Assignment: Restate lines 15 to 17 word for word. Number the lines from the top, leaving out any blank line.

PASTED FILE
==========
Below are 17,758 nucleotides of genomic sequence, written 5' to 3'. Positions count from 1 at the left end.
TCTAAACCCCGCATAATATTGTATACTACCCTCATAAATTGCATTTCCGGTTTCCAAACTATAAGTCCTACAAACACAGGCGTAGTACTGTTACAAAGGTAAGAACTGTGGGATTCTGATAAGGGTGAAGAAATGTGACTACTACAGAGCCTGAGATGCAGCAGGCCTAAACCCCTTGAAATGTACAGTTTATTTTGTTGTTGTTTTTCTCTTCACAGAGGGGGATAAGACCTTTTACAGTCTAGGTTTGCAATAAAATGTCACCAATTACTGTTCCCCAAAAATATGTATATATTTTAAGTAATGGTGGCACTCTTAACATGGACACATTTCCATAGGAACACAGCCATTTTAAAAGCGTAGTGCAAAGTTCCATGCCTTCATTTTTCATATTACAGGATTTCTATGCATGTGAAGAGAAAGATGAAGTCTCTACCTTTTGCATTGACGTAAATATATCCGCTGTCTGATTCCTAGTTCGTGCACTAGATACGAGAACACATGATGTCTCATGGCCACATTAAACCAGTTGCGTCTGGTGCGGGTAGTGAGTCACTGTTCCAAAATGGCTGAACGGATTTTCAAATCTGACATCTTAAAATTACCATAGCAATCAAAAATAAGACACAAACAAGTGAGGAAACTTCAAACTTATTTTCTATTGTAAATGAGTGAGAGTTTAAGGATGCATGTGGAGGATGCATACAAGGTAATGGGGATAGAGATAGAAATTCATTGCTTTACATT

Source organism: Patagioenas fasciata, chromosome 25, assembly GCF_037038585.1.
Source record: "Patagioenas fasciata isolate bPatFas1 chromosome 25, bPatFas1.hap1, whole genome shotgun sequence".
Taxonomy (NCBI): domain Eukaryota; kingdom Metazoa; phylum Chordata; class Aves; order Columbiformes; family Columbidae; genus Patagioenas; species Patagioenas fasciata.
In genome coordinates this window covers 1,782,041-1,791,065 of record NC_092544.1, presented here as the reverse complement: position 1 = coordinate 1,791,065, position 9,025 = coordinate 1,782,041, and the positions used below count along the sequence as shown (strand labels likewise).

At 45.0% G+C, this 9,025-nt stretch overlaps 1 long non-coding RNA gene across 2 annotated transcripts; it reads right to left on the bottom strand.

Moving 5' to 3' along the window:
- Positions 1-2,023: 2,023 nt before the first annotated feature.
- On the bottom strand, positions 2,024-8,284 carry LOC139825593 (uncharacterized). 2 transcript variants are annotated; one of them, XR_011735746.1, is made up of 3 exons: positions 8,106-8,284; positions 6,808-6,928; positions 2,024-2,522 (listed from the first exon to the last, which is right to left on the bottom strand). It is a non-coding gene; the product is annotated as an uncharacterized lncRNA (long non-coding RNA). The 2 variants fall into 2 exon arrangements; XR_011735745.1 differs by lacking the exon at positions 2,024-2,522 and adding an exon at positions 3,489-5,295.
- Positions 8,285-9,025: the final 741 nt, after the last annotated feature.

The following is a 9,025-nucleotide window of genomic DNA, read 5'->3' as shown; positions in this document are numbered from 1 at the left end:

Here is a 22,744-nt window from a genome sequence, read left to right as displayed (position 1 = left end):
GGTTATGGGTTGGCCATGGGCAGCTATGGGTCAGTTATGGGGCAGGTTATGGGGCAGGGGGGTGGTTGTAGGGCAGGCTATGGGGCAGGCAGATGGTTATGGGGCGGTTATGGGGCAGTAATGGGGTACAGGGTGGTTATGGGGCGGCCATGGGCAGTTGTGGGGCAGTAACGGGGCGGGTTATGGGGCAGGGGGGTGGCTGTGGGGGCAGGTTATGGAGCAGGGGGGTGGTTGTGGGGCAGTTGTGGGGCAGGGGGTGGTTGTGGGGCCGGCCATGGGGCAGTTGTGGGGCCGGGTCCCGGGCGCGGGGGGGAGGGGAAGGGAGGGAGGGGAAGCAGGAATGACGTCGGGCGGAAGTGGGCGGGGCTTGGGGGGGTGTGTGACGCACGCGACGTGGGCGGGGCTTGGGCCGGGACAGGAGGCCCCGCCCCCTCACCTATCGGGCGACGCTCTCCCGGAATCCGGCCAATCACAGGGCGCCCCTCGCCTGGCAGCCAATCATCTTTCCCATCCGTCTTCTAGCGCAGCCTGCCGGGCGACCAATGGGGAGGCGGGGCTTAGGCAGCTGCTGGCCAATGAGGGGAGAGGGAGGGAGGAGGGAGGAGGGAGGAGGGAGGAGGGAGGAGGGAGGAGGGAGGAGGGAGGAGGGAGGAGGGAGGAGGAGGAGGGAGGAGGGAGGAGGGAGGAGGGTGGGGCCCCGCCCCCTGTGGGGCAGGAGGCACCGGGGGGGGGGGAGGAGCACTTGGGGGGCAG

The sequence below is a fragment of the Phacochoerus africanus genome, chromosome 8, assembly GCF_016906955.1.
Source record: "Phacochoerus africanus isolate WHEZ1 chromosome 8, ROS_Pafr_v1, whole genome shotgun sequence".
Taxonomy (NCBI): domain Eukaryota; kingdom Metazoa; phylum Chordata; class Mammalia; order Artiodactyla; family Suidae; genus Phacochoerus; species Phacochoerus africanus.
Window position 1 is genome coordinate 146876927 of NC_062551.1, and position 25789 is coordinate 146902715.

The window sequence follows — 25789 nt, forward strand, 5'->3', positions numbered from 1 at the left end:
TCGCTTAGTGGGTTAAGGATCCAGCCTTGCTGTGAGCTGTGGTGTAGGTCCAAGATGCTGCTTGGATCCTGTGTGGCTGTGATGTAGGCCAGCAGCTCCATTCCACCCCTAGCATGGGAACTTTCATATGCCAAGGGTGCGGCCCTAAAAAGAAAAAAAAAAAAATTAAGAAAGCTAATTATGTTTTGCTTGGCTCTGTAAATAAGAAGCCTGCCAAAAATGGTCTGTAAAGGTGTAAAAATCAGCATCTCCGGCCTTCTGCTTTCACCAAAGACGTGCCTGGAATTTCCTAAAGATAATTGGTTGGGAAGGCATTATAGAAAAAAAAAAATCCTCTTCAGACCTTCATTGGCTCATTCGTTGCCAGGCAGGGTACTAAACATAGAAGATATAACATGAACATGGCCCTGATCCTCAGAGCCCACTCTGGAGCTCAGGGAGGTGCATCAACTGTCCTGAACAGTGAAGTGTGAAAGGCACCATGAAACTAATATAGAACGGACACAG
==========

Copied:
The sequence below is a fragment of the Phacochoerus africanus genome, chromosome 8, assembly GCF_016906955.1.
Source record: "Phacochoerus africanus isolate WHEZ1 chromosome 8, ROS_Pafr_v1, whole genome shotgun sequence".
Taxonomy (NCBI): domain Eukaryota; kingdom Metazoa; phylum Chordata; class Mammalia; order Artiodactyla; family Suidae; genus Phacochoerus; species Phacochoerus africanus.